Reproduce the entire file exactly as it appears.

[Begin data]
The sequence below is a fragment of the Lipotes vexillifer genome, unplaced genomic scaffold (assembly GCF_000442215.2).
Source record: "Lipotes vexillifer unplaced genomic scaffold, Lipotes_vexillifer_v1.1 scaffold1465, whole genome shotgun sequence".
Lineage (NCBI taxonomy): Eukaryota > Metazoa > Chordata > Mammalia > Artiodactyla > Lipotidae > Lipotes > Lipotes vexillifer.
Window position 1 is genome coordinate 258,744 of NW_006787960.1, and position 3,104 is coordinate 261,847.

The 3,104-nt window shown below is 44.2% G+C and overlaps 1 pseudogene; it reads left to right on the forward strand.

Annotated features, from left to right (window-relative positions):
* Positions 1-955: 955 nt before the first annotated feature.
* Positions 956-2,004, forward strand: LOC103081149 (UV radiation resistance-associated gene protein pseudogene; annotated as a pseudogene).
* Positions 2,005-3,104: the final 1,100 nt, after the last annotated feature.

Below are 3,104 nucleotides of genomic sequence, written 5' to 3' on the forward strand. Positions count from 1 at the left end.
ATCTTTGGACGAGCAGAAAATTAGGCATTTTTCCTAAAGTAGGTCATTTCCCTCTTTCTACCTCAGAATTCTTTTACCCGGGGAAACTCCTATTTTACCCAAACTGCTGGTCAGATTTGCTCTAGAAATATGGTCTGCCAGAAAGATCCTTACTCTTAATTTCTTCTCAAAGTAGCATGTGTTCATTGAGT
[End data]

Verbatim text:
The sequence below is a fragment of the Lipotes vexillifer genome, unplaced genomic scaffold (assembly GCF_000442215.2).
Source record: "Lipotes vexillifer unplaced genomic scaffold, Lipotes_vexillifer_v1.1 scaffold1465, whole genome shotgun sequence".
Lineage (NCBI taxonomy): Eukaryota > Metazoa > Chordata > Mammalia > Artiodactyla > Lipotidae > Lipotes > Lipotes vexillifer.
Window position 1 is genome coordinate 258,744 of NW_006787960.1, and position 3,104 is coordinate 261,847.

The 3,104-nt window shown below is 44.2% G+C and overlaps 1 pseudogene; it reads left to right on the forward strand.

Annotated features, from left to right (window-relative positions):
* Positions 1-955: 955 nt before the first annotated feature.
* Positions 956-2,004, forward strand: LOC103081149 (UV radiation resistance-associated gene protein pseudogene; annotated as a pseudogene).
* Positions 2,005-3,104: the final 1,100 nt, after the last annotated feature.

Below are 3,104 nucleotides of genomic sequence, written 5' to 3' on the forward strand. Positions count from 1 at the left end.
ATCTTTGGACGAGCAGAAAATTAGGCATTTTTCCTAAAGTAGGTCATTTCCCTCTTTCTACCTCAGAATTCTTTTACCCGGGGAAACTCCTATTTTACCCAAACTGCTGGTCAGATTTGCTCTAGAAATATGGTCTGCCAGAAAGATCCTTACTCTTAATTTCTTCTCAAAGTAGCATGTGTTCATTGAGT